4. Reviewing diocesan structures. Much of what we do in the diocese is inherited from the past. This is appropriate, because traditions have been sifted by time, and often, the worst is left aside and the best is retained. But we need to keep doing this sifting and sorting so that the balance between tradition and innovation is in a good place. There are some particular areas that could receive attention. One good example is synod. The Anglican synod pattern is usually to have about twice as many laypeople as clergy. At present in the synod, however, there are almost equal numbers of laypeople and clergy.  I hope to address this imbalance before the next synod. The way our synod works is modelled on British parliamentary practices. Our church laws are presented the same was as laws in parliament, with First Readings, Second Readings and Third Readings. There might be good reasons for keeping this tradition, but there might be good reasons for looking at other possibilities that are closer to the decision-making processes in other parts of our lives. There are many other diocesan structures that need reviewing, including the language our policies are expressed in, the kind of committees that we have overseeing various matters, the training programs that exist across the diocese, the licensing of various ministries, working out what financial contribution different parishes should make to the whole, ‘safe ministry’ requirements, and many others.
  5. Community interface. It is vital that churches connect with the communities we are in. Because of the heritage of the Anglican church in Australia – almost like an ‘official’ church, there are also opportunities that the bishop and other church leaders have to connect with our community leaders, in government, business and the media. I hope that as a diocese we can continue to grow our connections with these people. As Christians, we believe that God’s way is the best way for societies, individuals and the earth. In a democratic and pluralistic community, it is important that Christians do not feel shut out of debate about important issues, but that with gentleness and respect, they offer their contribution. We need to think carefully about the way we express ourselves, so that what we are saying can be heard and understood – this is often more difficult than it sounds.
  6. Encouraging leaders. One of my hopes as bishop is that I can encourage our church leaders, particularly the ordained clergy, but also lay leaders, in their challenging work, which often seems complicated and wearying, and sadly, often filled with administrative tasks where people would prefer to be engaged in more direct ministry.  There is a range of tools to help people in ministry to keep being focused and strategic as they go about their work. The NT has a high turnover of population and so it is easy for good ideas in the corporate memory to be lost. As we think about church leaders, we should ask God to raise appropriate people to fill the clergy vacancies that exist in the diocese. We should also ask for God’s guidance as we consider what new initiatives it might be helpful to have alongside our existing ministry structures.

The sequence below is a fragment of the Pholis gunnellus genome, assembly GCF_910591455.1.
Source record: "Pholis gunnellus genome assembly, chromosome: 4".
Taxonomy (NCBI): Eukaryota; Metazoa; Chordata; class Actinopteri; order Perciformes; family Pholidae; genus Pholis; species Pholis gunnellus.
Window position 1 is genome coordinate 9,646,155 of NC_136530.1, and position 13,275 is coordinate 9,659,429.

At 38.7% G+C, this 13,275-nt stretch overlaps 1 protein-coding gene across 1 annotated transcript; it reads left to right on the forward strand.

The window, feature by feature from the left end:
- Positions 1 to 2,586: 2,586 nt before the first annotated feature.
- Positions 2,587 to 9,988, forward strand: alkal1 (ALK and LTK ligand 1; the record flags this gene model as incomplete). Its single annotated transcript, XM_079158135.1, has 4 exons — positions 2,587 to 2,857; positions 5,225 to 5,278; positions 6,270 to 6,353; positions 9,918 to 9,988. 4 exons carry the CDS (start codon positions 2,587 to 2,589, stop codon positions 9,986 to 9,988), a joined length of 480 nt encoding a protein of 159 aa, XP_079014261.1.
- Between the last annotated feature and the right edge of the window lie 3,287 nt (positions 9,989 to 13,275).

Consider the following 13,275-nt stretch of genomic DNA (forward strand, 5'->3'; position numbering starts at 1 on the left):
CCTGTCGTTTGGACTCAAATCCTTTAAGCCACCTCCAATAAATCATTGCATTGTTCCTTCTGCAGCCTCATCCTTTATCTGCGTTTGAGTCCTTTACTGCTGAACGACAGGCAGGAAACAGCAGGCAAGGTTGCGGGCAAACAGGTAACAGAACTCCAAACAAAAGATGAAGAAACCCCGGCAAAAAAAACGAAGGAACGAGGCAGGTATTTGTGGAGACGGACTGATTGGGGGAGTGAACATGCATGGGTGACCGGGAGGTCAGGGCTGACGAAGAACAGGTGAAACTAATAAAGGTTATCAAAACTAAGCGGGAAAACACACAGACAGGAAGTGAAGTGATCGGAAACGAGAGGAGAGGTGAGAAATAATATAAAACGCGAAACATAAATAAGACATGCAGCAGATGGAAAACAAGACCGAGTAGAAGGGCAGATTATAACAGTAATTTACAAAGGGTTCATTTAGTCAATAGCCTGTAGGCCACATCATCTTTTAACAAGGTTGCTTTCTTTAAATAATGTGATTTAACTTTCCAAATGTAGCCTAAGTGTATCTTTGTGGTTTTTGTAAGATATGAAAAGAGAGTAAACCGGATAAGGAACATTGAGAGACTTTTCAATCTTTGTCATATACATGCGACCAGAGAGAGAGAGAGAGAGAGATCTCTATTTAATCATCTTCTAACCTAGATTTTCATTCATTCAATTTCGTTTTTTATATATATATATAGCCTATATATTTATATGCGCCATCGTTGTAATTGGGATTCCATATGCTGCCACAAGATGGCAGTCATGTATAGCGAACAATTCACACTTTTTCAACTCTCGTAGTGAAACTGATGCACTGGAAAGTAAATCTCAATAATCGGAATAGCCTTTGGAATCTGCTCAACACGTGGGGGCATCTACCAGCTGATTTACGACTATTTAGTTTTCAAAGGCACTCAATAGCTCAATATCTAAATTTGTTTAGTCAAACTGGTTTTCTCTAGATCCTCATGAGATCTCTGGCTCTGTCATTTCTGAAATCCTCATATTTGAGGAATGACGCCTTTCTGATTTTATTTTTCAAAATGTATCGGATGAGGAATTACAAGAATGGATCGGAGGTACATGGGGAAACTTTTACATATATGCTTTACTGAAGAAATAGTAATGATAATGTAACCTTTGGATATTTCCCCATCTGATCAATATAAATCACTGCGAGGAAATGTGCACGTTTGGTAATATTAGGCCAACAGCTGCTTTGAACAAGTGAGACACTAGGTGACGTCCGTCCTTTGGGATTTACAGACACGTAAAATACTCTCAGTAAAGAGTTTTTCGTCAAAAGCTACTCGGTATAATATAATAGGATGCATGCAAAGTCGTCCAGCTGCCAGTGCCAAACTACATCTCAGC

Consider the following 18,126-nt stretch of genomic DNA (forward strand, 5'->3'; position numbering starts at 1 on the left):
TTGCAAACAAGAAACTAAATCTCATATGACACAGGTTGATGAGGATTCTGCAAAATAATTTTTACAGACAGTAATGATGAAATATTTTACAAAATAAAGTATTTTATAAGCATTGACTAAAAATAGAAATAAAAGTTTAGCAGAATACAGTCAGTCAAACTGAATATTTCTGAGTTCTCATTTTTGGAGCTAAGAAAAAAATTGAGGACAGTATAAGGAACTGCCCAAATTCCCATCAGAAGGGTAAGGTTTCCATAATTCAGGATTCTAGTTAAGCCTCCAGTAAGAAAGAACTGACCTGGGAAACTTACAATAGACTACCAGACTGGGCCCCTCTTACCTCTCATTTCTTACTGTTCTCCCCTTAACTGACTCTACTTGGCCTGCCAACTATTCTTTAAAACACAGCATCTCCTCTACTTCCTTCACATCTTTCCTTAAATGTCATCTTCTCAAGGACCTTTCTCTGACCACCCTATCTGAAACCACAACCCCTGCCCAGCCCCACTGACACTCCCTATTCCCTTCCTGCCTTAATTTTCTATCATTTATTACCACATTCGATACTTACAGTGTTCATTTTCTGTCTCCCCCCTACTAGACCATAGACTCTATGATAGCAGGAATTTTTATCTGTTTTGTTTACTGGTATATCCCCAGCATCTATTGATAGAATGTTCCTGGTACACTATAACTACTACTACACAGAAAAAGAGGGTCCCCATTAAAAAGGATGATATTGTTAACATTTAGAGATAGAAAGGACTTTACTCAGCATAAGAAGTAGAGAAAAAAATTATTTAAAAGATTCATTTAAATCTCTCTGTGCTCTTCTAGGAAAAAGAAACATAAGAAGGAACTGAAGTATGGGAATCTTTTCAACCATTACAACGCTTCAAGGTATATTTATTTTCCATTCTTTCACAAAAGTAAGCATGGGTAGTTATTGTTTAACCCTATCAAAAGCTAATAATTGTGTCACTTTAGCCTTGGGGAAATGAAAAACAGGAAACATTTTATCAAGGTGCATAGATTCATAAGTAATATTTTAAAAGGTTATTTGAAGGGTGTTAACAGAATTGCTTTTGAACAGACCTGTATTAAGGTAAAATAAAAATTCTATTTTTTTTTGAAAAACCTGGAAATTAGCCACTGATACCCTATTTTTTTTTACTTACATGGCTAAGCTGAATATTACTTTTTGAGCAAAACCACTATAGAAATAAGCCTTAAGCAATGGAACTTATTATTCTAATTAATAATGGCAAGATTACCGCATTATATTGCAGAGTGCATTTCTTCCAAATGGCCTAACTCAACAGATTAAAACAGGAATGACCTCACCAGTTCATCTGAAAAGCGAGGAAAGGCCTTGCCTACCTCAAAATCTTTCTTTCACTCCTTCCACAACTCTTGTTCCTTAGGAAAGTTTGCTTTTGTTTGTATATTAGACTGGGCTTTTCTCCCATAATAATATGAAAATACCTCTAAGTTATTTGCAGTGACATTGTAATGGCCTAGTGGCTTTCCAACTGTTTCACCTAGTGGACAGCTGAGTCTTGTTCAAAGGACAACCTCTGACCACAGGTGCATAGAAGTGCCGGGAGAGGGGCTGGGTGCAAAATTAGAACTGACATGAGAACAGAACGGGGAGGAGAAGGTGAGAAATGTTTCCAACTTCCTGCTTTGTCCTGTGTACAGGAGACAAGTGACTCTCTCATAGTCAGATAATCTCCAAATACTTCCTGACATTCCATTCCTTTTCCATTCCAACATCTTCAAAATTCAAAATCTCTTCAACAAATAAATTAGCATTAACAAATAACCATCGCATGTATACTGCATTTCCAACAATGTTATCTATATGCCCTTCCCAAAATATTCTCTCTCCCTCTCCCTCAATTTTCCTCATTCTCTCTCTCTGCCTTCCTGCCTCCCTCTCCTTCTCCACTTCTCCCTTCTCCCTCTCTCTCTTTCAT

“Doing church” in the Northern Territory

We are not the only people who are aware of the challenges of ministry in relatively remote and less well-resourced places. In the Anglican Church of Australia, General Synod has established a ‘viability and structures task force’ which is thinking about ways that our ministry can be strengthened in the face of challenges. While they will come up with ideas and recommendations in the next months and years, our diocese can be proactive in its own right in developing new ways of doing ministry. Statistics on church growth show that on the whole, new church plants do better than established churches on just about all measures. The solution is not to close all our churches and plant new ones! However, we must be open to new possibilities and to see them as opportunities rather than threats. Are there ways that we can do church with technology? in fly-in-fly-out environments? with interest group niches? with tourists? Are there people with particular skills and passions who can come to the Territory for these kinds of ministries who will not be a burden, distraction, or competition for our existing ministries? It is worth investigating.